• Rose Smith

Article: Big Delays and Traffic Jams—How Supply Chains Can Be Disrupted


Photo Source: Wikimedia Commons


Around the world, including the United States, consumers are seeing large increases in prices. In the United States, for instance, the January 2022 Inflation rate reached 7.5% compared to 1.4% just a year ago (US Inflation Calculator). There are a lot of different factors that can lead to high inflation (and depending on which economist you ask, some factors have larger effects than others), but part of it can have to do with supply disruptions. When an economy is having trouble getting goods in, then consumers end up being hit with higher prices or being unable to get them at all.


Supply issues can come in all different stages of transportation, and one of the first ways can simply come from the fact that there isn’t enough of a material to sell, or there’s a mismatch in demand due to hoarding. One of the big sources of this in this past year or so has been the shortage of semiconductor chips (Fast Company). During the Covid-19 pandemic, the demand for cars dropped a lot, since everyone was hunkered down in their homes anyway. Instead, the demand for electronic chips began to shift towards smaller electronics like video game consoles (since, after all, what else was one going to do during a pandemic?). However, once cases and regulations began to ease up a little, the demand for cars started to come back up again, the supply couldn’t adjust immediately, and manufacturers struggled to meet demand for new cars, even causing some manufacturers to hoard chips (in fear of another chip supply shock) and causing an even deeper supply chain issue. This is an example of something called the bullwhip effect, in which a small change in demand can cause big ripples of supply issues down the line.


Sometimes there might be enough of a product, but what if one is having trouble actually getting their stuff into their ports? Traffic jams like these have been popping up across the United States. In February of 2022, a backup of ships in Charleston, South Carolina’s ports was so thick that it was estimated that the backlog wouldn’t be clear until April (The Wall Street Journal). Of course, if there is something you need in one of the backlogged crates, you won’t be able to receive it until the boat actually gets to port. Some of the traffic jam is due to the renewed demand for inventory as demand picks up again, and some of the issues are due to the pandemic. When the Omicron variant swept through the port, 10% of the crane workers had to quarantine, leaving less people to be able to actually receive cargo. As time goes on, ports are beginning to become less congested, but it may take a little while before we actually see a regular shipping flow.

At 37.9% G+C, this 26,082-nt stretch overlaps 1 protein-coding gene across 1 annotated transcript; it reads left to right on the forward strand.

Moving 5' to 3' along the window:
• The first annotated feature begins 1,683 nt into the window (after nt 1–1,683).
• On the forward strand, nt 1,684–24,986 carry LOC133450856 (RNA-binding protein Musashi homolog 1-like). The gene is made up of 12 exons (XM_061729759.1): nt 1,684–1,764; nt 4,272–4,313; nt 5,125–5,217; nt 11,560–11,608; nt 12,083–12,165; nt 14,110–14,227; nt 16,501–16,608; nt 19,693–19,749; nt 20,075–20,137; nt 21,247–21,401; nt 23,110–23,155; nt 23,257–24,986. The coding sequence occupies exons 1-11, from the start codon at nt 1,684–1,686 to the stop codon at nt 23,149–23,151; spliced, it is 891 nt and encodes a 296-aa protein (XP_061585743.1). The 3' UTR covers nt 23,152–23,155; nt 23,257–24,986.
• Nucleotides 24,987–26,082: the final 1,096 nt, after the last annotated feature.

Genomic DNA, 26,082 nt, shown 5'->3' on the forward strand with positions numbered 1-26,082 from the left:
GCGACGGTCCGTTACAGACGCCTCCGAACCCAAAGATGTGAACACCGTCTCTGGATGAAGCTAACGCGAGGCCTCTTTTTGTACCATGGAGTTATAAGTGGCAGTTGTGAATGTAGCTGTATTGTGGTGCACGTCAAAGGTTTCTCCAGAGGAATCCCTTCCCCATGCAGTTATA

Supply chain disruptions can also be affected by geopolitical tensions. With the Russian invasion of Ukraine, the rest of the world can feel its effects in the supply chain both directly and indirectly. For instance, due to the shipping lines closing up due to the invasion, the largest freight companies are cutting off exports to and from Russia (The Wall Street Journal). This causes certain shipping routes to have to take detours, further causing congestion in ports and furthering the time it would take for a container to reach port. Freight companies also have to take on higher operation costs to be able to safely navigate their ships and trains. Those costs are then passed to companies paying for shipping, and those extra fees can be then passed over to consumers. Actual fighting can also cause supply chain disruptions. For instance, combined, Russia and Ukraine make up approximately 25% of global wheat exports, and Ukraine makes up 13% of corn exports (Market Watch). With the current conflict, the ability to harvest wheat will be severely diminished, so the price of wheat has begun to skyrocket. In fact, in this past week, wheat futures rose 40%, the largest jump on record. This can lead to price increases and shortages.

In this global economy, much of our supply of goods rests on the intricate logistic dance between countries. When large scale events such as war or pandemics come about, this can severely change the outlook and ability to be able to fulfill inventories and orders. When orders are delayed or unable to be fulfilled, prices have the chance to rise in turn, affecting the consumer’s ability to pay for or even receive the goods at all. This can really hit families hard at places like the gas pump or the supermarket. While many of these issues can have large effects on the economy, much of these issues are not permanent, and as time goes on, we can hope to see these issues alleviate. Although the amount of time it will take for things to resolve is unclear, we can hope that it will be sooner than later.



Rose Smith is the blog editor of Twenty-two Twenty-eight. When she isn’t writing about the world around her, she is often found listening to music, watching movies, and going on walks with her dogs.



You can find her on Instagram here and on Twitter here.